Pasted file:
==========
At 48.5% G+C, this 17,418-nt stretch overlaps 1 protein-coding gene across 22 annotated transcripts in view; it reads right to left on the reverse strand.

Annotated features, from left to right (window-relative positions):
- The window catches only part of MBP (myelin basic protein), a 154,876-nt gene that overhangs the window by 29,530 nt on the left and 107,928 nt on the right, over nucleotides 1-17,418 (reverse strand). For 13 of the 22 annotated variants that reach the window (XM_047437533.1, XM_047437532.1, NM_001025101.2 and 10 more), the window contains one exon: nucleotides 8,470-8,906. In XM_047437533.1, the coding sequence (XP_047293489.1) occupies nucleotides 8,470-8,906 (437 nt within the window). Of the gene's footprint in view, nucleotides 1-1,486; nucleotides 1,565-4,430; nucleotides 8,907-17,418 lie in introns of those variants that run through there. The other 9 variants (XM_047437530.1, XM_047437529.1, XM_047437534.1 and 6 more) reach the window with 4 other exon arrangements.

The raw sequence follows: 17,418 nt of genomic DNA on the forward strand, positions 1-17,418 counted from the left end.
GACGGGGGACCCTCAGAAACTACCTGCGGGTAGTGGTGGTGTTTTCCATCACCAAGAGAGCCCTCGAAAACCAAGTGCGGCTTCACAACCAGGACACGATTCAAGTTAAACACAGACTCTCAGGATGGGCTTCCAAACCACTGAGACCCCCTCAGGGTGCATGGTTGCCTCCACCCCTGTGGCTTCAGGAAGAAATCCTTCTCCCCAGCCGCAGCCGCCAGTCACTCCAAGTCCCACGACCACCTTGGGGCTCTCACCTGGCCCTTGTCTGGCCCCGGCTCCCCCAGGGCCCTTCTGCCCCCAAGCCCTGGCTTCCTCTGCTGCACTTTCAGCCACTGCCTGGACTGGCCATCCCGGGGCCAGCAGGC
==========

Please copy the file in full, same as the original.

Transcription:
At 48.5% G+C, this 17,418-nt stretch overlaps 1 protein-coding gene across 22 annotated transcripts in view; it reads right to left on the reverse strand.

Annotated features, from left to right (window-relative positions):
- The window catches only part of MBP (myelin basic protein), a 154,876-nt gene that overhangs the window by 29,530 nt on the left and 107,928 nt on the right, over nucleotides 1-17,418 (reverse strand). For 13 of the 22 annotated variants that reach the window (XM_047437533.1, XM_047437532.1, NM_001025101.2 and 10 more), the window contains one exon: nucleotides 8,470-8,906. In XM_047437533.1, the coding sequence (XP_047293489.1) occupies nucleotides 8,470-8,906 (437 nt within the window). Of the gene's footprint in view, nucleotides 1-1,486; nucleotides 1,565-4,430; nucleotides 8,907-17,418 lie in introns of those variants that run through there. The other 9 variants (XM_047437530.1, XM_047437529.1, XM_047437534.1 and 6 more) reach the window with 4 other exon arrangements.

The raw sequence follows: 17,418 nt of genomic DNA on the forward strand, positions 1-17,418 counted from the left end.
GACGGGGGACCCTCAGAAACTACCTGCGGGTAGTGGTGGTGTTTTCCATCACCAAGAGAGCCCTCGAAAACCAAGTGCGGCTTCACAACCAGGACACGATTCAAGTTAAACACAGACTCTCAGGATGGGCTTCCAAACCACTGAGACCCCCTCAGGGTGCATGGTTGCCTCCACCCCTGTGGCTTCAGGAAGAAATCCTTCTCCCCAGCCGCAGCCGCCAGTCACTCCAAGTCCCACGACCACCTTGGGGCTCTCACCTGGCCCTTGTCTGGCCCCGGCTCCCCCAGGGCCCTTCTGCCCCCAAGCCCTGGCTTCCTCTGCTGCACTTTCAGCCACTGCCTGGACTGGCCATCCCGGGGCCAGCAGGC